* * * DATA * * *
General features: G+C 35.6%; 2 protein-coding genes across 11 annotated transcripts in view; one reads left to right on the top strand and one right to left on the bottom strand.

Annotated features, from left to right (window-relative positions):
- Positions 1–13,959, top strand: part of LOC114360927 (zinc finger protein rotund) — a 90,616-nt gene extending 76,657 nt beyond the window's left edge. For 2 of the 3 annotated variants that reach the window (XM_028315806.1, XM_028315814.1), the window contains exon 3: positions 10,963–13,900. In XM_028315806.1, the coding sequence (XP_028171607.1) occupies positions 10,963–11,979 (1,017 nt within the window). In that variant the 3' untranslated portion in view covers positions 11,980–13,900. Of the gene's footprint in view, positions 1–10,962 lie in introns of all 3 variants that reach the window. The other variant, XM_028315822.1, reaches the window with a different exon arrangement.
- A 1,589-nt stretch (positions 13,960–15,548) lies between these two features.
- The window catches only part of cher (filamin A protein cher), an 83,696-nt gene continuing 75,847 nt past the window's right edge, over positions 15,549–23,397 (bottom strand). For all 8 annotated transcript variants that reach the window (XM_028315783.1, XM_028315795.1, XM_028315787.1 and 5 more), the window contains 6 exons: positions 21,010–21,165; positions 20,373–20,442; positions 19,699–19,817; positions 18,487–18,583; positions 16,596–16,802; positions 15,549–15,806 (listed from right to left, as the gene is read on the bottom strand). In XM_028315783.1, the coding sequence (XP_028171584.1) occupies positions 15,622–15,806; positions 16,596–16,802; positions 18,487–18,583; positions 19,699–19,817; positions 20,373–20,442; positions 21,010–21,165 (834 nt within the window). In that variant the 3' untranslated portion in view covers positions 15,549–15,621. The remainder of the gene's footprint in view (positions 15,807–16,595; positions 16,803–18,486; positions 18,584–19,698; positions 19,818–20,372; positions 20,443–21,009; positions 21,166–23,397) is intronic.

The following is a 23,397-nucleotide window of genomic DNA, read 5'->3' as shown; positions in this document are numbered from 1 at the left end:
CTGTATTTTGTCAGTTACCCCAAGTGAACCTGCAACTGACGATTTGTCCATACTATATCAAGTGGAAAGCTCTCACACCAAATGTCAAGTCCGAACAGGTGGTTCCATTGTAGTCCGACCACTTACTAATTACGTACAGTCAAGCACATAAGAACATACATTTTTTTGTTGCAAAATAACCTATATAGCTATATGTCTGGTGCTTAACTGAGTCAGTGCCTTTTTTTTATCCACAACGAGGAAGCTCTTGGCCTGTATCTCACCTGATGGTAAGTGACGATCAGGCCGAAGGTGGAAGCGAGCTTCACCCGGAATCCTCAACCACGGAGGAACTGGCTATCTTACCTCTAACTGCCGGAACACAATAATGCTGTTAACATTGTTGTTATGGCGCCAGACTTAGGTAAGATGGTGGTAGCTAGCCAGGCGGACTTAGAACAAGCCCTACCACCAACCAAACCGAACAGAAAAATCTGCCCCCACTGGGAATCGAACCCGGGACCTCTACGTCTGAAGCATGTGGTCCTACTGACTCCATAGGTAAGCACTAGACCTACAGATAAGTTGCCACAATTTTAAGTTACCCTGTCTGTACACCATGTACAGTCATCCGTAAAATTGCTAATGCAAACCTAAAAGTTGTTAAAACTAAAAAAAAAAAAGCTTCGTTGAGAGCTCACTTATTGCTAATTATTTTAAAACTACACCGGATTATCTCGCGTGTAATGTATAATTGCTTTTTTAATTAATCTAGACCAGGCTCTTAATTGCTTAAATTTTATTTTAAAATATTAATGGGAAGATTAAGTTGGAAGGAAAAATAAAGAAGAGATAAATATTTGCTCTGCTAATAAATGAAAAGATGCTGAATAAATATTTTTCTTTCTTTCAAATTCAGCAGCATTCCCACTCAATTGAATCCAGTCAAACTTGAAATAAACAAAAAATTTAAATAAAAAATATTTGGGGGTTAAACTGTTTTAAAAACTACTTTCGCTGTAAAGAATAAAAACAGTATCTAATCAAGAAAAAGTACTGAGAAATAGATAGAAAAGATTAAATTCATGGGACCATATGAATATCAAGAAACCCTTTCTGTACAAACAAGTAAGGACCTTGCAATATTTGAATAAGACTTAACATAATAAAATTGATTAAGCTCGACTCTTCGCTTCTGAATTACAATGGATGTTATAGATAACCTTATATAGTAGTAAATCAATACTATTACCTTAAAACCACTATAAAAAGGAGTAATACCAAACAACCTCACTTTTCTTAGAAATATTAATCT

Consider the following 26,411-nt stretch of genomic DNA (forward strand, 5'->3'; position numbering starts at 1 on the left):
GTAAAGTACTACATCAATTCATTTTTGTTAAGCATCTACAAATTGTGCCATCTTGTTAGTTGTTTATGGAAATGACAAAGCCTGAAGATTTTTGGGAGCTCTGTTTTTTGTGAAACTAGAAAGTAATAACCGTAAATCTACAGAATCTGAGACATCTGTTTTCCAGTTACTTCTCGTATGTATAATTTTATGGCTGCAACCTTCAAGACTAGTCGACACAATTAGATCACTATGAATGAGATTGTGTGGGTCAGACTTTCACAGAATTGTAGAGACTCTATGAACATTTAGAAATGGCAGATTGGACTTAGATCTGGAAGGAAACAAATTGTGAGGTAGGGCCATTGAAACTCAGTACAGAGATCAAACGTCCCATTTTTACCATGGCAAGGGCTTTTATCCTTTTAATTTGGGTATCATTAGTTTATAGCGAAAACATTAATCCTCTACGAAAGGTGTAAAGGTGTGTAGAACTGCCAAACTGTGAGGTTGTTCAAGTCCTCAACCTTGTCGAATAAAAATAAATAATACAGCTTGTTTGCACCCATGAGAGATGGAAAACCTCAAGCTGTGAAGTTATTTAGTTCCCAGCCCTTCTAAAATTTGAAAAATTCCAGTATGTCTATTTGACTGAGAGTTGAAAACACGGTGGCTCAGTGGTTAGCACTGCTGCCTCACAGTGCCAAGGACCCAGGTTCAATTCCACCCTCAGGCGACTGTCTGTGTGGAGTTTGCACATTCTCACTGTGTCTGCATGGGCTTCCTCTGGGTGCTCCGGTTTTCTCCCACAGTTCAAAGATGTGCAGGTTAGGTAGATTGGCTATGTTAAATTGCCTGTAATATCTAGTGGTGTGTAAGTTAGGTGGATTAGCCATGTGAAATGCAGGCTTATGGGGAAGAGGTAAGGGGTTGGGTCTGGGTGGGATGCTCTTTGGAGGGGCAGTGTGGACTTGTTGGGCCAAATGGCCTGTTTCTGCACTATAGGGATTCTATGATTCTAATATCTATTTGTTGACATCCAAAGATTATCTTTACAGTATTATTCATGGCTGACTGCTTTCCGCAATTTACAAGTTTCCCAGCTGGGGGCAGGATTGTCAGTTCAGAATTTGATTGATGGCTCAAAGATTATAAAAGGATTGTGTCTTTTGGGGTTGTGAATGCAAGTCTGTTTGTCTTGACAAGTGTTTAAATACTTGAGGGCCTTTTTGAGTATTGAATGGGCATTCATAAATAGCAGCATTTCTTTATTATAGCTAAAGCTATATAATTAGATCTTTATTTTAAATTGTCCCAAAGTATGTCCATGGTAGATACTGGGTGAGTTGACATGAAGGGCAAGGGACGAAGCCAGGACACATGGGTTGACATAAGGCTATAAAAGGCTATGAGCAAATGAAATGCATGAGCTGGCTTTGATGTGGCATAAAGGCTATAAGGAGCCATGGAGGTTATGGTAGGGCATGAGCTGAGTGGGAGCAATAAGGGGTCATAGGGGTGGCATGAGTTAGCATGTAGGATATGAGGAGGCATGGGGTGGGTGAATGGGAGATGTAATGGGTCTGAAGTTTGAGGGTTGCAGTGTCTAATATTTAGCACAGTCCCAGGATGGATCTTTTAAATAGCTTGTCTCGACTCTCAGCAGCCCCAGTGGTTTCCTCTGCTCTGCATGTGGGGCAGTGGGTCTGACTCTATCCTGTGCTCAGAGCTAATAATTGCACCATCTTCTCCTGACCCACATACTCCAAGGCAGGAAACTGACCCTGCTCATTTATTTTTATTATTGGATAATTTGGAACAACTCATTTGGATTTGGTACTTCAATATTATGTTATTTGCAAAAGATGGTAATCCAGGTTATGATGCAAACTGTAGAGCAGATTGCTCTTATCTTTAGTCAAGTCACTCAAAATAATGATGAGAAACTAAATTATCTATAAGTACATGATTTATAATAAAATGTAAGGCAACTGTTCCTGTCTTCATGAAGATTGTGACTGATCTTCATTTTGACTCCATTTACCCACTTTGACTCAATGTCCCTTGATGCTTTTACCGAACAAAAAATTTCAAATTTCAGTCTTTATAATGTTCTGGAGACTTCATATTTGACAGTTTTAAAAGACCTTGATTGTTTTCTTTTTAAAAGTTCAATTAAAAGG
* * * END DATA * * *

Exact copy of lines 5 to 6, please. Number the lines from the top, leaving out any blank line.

- The window catches only part of cher (filamin A protein cher), an 83,696-nt gene continuing 75,847 nt past the window's right edge, over positions 15,549–23,397 (bottom strand). For all 8 annotated transcript variants that reach the window (XM_028315783.1, XM_028315795.1, XM_028315787.1 and 5 more), the window contains 6 exons: positions 21,010–21,165; positions 20,373–20,442; positions 19,699–19,817; positions 18,487–18,583; positions 16,596–16,802; positions 15,549–15,806 (listed from right to left, as the gene is read on the bottom strand). In XM_028315783.1, the coding sequence (XP_028171584.1) occupies positions 15,622–15,806; positions 16,596–16,802; positions 18,487–18,583; positions 19,699–19,817; positions 20,373–20,442; positions 21,010–21,165 (834 nt within the window). In that variant the 3' untranslated portion in view covers positions 15,549–15,621. The remainder of the gene's footprint in view (positions 15,807–16,595; positions 16,803–18,486; positions 18,584–19,698; positions 19,818–20,372; positions 20,443–21,009; positions 21,166–23,397) is intronic.

The following is a 23,397-nucleotide window of genomic DNA, read 5'->3' as shown; positions in this document are numbered from 1 at the left end: